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How to Fix the #NAME Error in Excel & Google Sheets

This tutorial demonstrates how to fix the #NAME Error in Excel and Google Sheets.

 

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#NAME Error

When you get a #NAME error as a result of a formula, it’s usually related to misspelling. It’s important not to ignore it or use the IFERROR Function to resolve it, but to find where is the real problem in the syntax. Here are some of the most common causes of this error.

Function Name Misspelled

Typing a function wrongly is probably the most usual cause of a #NAME error. Say that you have the following data set with Product in column B and Price in column C. You wanted to get a Price for Monitor in F2, but you got this error.

 

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In this case, you have to correct the name of the function, since it’s missing one O (VLOKUP to VLOOKUP). After you change it, the formula will give the correct result.

 

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In order to avoid this kind of error, you should be using the formula autocomplete option, or use the Insert Function button to enter arguments via the dialog box.

Cell or Range Reference Misspelled

Similar to function, it can also happen that a range or a cell in the function arguments is misspelled.

 

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In this case, instead of B2:C7, the range is BB:C7. To correct this, you can correct it to B2:C7 manually. However, it is recommended that you select a range while typing the formula or use the function dialog box. This way, you won’t have a chance to misspell a range.

Named Range Misspelled

Instead of using cell references, you can create a named range and use it as an argument in a function. Say that your range with products and prices (B1:C7), has a range named products.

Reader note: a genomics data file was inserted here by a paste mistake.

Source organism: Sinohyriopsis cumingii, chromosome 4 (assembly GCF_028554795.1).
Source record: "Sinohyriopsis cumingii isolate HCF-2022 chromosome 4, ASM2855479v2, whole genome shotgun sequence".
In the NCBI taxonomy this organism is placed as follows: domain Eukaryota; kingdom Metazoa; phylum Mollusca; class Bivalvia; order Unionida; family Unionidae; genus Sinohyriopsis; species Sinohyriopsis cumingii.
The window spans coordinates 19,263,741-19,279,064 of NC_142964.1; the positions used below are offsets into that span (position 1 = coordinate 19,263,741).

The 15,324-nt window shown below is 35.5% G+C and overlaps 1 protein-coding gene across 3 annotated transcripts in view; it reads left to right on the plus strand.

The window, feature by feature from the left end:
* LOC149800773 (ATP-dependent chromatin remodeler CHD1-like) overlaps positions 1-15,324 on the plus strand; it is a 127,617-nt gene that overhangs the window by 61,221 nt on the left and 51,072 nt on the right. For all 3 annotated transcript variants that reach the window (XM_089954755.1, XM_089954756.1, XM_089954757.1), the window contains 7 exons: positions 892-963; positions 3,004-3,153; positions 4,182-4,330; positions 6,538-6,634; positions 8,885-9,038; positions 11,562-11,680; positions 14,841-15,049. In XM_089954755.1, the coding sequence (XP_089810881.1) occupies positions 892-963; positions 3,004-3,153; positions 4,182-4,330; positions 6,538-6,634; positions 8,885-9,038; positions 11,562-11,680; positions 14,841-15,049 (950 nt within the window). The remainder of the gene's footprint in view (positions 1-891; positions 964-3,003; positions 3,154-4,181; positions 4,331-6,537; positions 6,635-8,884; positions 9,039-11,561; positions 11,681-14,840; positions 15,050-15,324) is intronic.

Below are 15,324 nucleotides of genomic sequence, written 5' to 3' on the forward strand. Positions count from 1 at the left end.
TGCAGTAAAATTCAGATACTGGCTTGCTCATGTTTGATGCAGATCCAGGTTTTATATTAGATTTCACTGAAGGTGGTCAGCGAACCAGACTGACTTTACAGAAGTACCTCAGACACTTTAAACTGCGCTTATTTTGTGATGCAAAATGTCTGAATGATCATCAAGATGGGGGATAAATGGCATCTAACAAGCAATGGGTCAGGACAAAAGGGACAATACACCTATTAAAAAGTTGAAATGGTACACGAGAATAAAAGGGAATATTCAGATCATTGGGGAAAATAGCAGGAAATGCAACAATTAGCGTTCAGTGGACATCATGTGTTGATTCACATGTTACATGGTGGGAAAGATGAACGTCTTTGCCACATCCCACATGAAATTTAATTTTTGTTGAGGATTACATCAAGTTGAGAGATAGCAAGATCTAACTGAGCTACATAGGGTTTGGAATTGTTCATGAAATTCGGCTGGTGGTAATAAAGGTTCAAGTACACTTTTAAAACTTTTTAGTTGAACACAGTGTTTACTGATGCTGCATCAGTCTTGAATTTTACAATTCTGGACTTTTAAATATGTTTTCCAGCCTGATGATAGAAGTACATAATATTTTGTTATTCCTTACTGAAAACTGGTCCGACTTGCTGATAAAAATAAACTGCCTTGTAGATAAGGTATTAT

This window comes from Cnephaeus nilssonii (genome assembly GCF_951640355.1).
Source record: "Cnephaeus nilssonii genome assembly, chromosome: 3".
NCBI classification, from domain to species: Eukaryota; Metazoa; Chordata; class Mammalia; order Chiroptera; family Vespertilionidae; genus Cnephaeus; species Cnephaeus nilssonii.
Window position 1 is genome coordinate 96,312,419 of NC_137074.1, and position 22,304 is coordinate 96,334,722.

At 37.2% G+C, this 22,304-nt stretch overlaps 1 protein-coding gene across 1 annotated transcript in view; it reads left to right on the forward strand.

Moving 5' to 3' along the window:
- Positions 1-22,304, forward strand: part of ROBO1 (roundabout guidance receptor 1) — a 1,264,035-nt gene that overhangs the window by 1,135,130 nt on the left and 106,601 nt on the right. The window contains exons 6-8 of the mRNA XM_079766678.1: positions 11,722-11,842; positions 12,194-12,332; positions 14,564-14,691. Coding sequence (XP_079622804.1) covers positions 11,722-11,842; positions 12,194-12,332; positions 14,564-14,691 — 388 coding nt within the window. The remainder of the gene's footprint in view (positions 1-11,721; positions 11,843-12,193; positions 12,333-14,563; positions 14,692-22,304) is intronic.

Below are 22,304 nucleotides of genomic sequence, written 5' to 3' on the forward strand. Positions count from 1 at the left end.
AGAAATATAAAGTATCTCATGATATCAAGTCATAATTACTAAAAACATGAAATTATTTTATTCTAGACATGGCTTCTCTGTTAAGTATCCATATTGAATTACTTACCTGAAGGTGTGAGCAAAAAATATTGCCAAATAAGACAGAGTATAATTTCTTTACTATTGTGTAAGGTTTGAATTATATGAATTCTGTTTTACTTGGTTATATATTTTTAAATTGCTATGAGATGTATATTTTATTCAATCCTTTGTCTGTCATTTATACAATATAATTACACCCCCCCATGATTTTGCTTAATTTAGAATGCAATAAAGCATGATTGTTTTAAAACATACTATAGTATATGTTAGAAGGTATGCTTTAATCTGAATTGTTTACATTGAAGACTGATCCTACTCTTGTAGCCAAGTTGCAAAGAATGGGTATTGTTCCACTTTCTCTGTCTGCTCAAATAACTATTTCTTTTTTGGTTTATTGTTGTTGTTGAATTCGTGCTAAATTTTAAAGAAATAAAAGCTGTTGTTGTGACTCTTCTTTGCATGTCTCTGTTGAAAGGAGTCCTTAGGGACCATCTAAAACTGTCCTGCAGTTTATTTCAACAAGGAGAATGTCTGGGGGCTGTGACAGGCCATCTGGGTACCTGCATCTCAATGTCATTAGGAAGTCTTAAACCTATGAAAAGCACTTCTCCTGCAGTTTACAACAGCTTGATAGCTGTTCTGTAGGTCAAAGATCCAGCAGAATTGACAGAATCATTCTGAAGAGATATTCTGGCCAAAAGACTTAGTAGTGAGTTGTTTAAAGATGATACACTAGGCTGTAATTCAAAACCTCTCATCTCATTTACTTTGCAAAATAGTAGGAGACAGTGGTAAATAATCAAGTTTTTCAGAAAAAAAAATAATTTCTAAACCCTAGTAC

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Now, if you manually type the named range in the formula, you can easily misspell it.

 

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In this case, instead of products, there is productss named range as a function parameter (with double s). To avoid this, when entering the argument, type several first words of the named range, and choose from the offered values.

 

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Text Entered as Function Argument Without Double Quotes

Apart from using cell or range reference in function, you can also put a text as an argument. If you enter this text without double quotes, you will get the #NAME error.

 

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In this case, you entered Monitor as a lookup value, but without double-quotes. To use text as a function argument, you have to enter it with double quotes.

 

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Fix the #NAME Error in Google Sheets

All hints for solving the #NAME error in Excel stand also for Google Sheets.